Standing in front of a soccer goal post and running baseball practice with fog looming overhead on a gray afternoon, Steve Domecus shouts the scenario: “Ninth inning! Tie game! No outs!”
The University of San Francisco baseball team plays out the situation, right-hander Joey Steele working from a portable pitching mound. Soon, the Dons walk five minutes back to Memorial Gym — yes, a college basketball arena — and head upstairs to take batting practice in a pair of blow-up cages set up right next to the bleachers. Think bouncy house, baseball-style. Music blares. The displaced Dons go about their makeshift hitting session, a couple of tees out, too.
Outside, their regular ballpark of Benedetti Diamond is undergoing a major facelift that includes snazzy new dugouts, a synthetic playing surface, the relocation of home plate to the former left-field corner and the addition of grass berms and movable stands. It’s the first of three planned facilities projects on campus.
“It’s a very funny sentence to say telling people, ‘We’re a baseball team hitting tennis balls on a soccer field,’” outfielder Blake Valley said. “I think our team’s grown from it. You look at challenges that a team faces and we had already seen a lot before season even started.”
For now, just call them the “VagaDons,” a nickname catching on around campus as the Dons deal with an ever-changing, challenging nomadic lifestyle while awaiting their stadium.
Construction is behind schedule. USF was forced to move home games this week and next to Santa Clara and Cal. USF coach Nino Giarratano knows how fortunate he is to have such strong relationships with the close-knit Bay Area college coaches to take advantage of opponents’ ballparks when they are vacant and the schedule allows.
One day last week, the Dons initially planned to practice at nearby San Francisco State but wound up on the soccer field.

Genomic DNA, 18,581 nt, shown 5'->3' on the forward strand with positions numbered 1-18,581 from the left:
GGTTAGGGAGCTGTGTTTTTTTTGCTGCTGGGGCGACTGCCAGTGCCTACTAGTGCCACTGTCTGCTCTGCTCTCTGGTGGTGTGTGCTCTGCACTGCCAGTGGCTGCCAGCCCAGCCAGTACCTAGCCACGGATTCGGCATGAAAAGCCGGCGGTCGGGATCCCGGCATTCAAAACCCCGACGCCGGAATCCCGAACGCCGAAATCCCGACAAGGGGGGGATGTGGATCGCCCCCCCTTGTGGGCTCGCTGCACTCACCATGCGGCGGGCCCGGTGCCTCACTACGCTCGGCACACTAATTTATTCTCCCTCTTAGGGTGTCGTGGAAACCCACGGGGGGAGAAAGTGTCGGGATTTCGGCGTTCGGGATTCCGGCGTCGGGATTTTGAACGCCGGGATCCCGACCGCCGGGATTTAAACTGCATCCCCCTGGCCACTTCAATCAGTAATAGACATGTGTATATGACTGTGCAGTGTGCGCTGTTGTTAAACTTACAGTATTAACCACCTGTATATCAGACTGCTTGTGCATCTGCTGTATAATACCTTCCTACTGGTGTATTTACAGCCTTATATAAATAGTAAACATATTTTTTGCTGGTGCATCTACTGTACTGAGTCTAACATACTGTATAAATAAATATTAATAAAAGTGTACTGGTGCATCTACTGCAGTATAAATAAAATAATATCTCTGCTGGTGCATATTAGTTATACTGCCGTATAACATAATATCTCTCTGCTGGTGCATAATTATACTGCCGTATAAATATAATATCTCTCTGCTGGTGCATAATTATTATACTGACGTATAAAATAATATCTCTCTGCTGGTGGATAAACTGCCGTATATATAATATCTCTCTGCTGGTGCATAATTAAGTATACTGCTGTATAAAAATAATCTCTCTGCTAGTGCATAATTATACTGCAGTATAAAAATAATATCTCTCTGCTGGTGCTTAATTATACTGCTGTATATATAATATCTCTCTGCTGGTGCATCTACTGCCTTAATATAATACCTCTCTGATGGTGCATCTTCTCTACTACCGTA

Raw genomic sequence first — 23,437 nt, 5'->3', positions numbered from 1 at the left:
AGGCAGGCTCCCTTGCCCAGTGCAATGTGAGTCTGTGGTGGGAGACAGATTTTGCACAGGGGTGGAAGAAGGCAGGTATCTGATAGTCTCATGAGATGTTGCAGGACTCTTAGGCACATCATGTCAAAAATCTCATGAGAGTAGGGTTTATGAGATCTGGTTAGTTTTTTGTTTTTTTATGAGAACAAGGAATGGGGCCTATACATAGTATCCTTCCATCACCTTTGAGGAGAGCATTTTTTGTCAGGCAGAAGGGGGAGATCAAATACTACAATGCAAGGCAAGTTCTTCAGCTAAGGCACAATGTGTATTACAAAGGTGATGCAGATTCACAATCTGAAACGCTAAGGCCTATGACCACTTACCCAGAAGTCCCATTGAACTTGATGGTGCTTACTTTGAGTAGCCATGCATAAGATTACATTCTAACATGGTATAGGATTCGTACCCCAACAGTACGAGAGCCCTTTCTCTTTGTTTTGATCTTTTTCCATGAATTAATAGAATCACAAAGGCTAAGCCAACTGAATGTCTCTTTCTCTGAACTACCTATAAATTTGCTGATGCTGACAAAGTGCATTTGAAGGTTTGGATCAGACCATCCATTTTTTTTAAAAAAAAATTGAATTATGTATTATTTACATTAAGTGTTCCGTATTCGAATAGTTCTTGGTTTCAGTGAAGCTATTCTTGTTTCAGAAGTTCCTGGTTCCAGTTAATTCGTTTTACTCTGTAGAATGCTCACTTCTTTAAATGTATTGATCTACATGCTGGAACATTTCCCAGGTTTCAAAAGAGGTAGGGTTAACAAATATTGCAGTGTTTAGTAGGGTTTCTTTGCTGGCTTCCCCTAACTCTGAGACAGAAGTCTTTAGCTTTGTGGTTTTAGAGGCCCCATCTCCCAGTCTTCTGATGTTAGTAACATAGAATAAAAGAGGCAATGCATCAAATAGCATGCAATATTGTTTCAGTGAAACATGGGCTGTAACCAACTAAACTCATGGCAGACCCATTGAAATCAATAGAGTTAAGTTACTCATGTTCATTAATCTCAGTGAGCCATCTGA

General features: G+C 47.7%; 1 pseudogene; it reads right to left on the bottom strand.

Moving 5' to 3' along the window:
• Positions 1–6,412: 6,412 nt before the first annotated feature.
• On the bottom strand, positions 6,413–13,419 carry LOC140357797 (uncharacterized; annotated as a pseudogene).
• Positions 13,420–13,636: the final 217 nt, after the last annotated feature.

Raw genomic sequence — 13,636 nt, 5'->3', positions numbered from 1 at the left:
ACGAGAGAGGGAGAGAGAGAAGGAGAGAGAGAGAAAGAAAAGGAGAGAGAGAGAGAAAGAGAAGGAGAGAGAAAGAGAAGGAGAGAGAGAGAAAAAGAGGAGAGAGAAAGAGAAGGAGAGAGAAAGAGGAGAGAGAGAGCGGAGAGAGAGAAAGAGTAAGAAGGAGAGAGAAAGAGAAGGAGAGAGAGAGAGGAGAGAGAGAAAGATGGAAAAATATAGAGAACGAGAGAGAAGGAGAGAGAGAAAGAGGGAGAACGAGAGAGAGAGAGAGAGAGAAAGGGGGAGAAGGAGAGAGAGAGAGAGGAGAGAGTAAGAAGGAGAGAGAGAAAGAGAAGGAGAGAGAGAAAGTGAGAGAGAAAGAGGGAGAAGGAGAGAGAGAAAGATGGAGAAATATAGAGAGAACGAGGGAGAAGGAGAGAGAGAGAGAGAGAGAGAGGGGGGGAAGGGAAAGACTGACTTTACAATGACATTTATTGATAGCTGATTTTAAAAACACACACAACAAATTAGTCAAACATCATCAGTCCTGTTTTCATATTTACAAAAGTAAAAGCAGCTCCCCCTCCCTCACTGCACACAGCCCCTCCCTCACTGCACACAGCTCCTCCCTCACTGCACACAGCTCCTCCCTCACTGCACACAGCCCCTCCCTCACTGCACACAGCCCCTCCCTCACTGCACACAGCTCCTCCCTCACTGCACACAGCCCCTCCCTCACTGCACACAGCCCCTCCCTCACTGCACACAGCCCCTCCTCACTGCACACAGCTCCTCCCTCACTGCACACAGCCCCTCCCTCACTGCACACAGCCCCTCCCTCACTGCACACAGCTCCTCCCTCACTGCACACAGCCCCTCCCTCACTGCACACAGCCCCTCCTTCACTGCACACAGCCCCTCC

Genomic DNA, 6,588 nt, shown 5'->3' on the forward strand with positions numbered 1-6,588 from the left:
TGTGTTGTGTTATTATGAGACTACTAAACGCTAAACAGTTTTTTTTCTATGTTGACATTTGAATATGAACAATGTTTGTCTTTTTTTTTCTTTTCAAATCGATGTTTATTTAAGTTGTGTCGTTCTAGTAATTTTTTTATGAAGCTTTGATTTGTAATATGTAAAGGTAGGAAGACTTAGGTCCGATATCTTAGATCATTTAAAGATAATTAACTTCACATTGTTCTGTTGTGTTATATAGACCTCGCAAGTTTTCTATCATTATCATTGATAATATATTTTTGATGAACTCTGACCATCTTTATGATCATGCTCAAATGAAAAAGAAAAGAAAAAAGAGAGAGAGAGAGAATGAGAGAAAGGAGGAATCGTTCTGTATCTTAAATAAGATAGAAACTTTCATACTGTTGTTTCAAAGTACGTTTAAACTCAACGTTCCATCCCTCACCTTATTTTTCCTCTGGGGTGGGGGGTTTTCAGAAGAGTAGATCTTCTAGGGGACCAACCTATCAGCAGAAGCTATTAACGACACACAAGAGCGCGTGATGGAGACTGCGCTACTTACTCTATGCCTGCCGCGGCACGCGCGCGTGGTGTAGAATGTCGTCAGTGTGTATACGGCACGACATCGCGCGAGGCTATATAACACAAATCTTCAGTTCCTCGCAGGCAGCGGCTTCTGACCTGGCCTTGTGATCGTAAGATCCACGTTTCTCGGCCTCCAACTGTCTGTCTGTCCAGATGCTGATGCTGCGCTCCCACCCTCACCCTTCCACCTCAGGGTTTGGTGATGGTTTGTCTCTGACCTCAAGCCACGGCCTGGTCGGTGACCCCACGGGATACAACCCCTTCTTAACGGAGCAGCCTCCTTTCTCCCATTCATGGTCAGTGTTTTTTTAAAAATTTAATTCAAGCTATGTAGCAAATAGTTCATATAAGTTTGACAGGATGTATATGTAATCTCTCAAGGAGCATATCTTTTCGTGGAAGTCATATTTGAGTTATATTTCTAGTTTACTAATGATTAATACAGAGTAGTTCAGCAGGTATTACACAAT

“The challenge continues,” said Giarratano, in his 18th year at USF.
No complaining around here. Not that Giarratano would have any of it, even after a 2-11 start that began with seven straight losses.
The Dons use half the soccer field most Wednesdays, one day the players need to be in class before the busy baseball weekend and regular out-of-town travel.
“What do you think of the practice field?” shortstop Nico Giarratano said with a smile, then carried on with his infield practice alongside first baseman Manny Ramirez Jr., son of the former slugger.
The blowup cages are used three times a week, taking 15 minutes to inflate and another 10 to take down.
“It’s really been a challenge to try to get the team prepared to play,” Nino Giarratano said. “I guess my 20 some years of college coaching has kind of put me in a position where I can do this. If this was early in my career, I’m not so sure I could get them ready. Just mix and match, you try to do the right things, try to get them to the right places. The kids have been wonderful, great resiliency. We’re excited to have a new facility but it’s hard sometimes not to have a place to practice.”
Stanford baseball found itself in a similar predicament during the recent renovations at Sunken Diamond on campus, and 40th-year coach Mark Marquess appreciated Santa Clara and Cal sharing fields on several occasions last fall.
“I tease him that the video we got from those practices was well worth the trade,” coach David Esquer, whose Cal team is ranked as high as No. 9 in some polls this week, joked of his words to friend and Pac-12 rival Marquess. “He’s done so much for me.”
Some days, the USF team drives across San Francisco Bay to Laney College in downtown Oakland. That trek means a 2 p.m. departure, perhaps an hour-long drive with traffic, practice, and often with dinner and studying on the road given a typical 10 p.m. return to the Hilltop campus. Other times, it’s College of Marin to the North in Marin County or Skyline College and College of San Mateo to the South.
And, with Nino Giarratano at the wheel of the van as his son helps navigate after his father’s December corrective eye surgery, the players always sing aloud to local rock band Train’s “Save Me San Francisco” as their final song to get ready.
“It’s been hard,” said Nico Giarratano, who prepares his meals for the week and often packs slow-cooker chicken for dinner. “It’s somewhere new, wherever we can get practice in. It’ll make us better. Sandwiches for dinner, it’s not ideal, but it’s food and it’s more than what others have.
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